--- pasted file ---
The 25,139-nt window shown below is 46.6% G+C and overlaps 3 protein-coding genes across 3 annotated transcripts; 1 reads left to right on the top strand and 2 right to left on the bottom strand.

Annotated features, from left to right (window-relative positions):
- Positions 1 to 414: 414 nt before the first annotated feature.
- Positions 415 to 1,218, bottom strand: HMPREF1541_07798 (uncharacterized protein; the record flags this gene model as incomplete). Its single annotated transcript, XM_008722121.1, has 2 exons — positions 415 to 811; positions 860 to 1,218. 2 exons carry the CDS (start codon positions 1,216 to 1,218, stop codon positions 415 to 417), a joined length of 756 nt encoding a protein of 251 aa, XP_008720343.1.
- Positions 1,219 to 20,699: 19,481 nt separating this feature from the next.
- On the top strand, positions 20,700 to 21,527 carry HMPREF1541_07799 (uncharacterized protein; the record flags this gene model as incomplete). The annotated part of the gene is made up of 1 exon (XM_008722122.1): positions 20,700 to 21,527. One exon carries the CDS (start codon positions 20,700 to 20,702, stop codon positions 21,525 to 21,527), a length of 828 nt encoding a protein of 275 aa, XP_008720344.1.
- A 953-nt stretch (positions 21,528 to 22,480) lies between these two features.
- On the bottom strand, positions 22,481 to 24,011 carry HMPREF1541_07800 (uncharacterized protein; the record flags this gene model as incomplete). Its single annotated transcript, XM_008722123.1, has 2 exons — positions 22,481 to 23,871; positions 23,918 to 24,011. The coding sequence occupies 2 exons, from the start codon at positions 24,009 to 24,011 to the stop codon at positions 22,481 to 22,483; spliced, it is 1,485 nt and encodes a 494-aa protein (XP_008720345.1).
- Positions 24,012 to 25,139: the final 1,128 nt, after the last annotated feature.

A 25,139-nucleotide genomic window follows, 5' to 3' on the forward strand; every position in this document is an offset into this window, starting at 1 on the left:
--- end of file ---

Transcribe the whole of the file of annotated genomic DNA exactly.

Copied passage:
The 25,139-nt window shown below is 46.6% G+C and overlaps 3 protein-coding genes across 3 annotated transcripts; 1 reads left to right on the top strand and 2 right to left on the bottom strand.

Annotated features, from left to right (window-relative positions):
- Positions 1 to 414: 414 nt before the first annotated feature.
- Positions 415 to 1,218, bottom strand: HMPREF1541_07798 (uncharacterized protein; the record flags this gene model as incomplete). Its single annotated transcript, XM_008722121.1, has 2 exons — positions 415 to 811; positions 860 to 1,218. 2 exons carry the CDS (start codon positions 1,216 to 1,218, stop codon positions 415 to 417), a joined length of 756 nt encoding a protein of 251 aa, XP_008720343.1.
- Positions 1,219 to 20,699: 19,481 nt separating this feature from the next.
- On the top strand, positions 20,700 to 21,527 carry HMPREF1541_07799 (uncharacterized protein; the record flags this gene model as incomplete). The annotated part of the gene is made up of 1 exon (XM_008722122.1): positions 20,700 to 21,527. One exon carries the CDS (start codon positions 20,700 to 20,702, stop codon positions 21,525 to 21,527), a length of 828 nt encoding a protein of 275 aa, XP_008720344.1.
- A 953-nt stretch (positions 21,528 to 22,480) lies between these two features.
- On the bottom strand, positions 22,481 to 24,011 carry HMPREF1541_07800 (uncharacterized protein; the record flags this gene model as incomplete). Its single annotated transcript, XM_008722123.1, has 2 exons — positions 22,481 to 23,871; positions 23,918 to 24,011. The coding sequence occupies 2 exons, from the start codon at positions 24,009 to 24,011 to the stop codon at positions 22,481 to 22,483; spliced, it is 1,485 nt and encodes a 494-aa protein (XP_008720345.1).
- Positions 24,012 to 25,139: the final 1,128 nt, after the last annotated feature.

A 25,139-nucleotide genomic window follows, 5' to 3' on the forward strand; every position in this document is an offset into this window, starting at 1 on the left: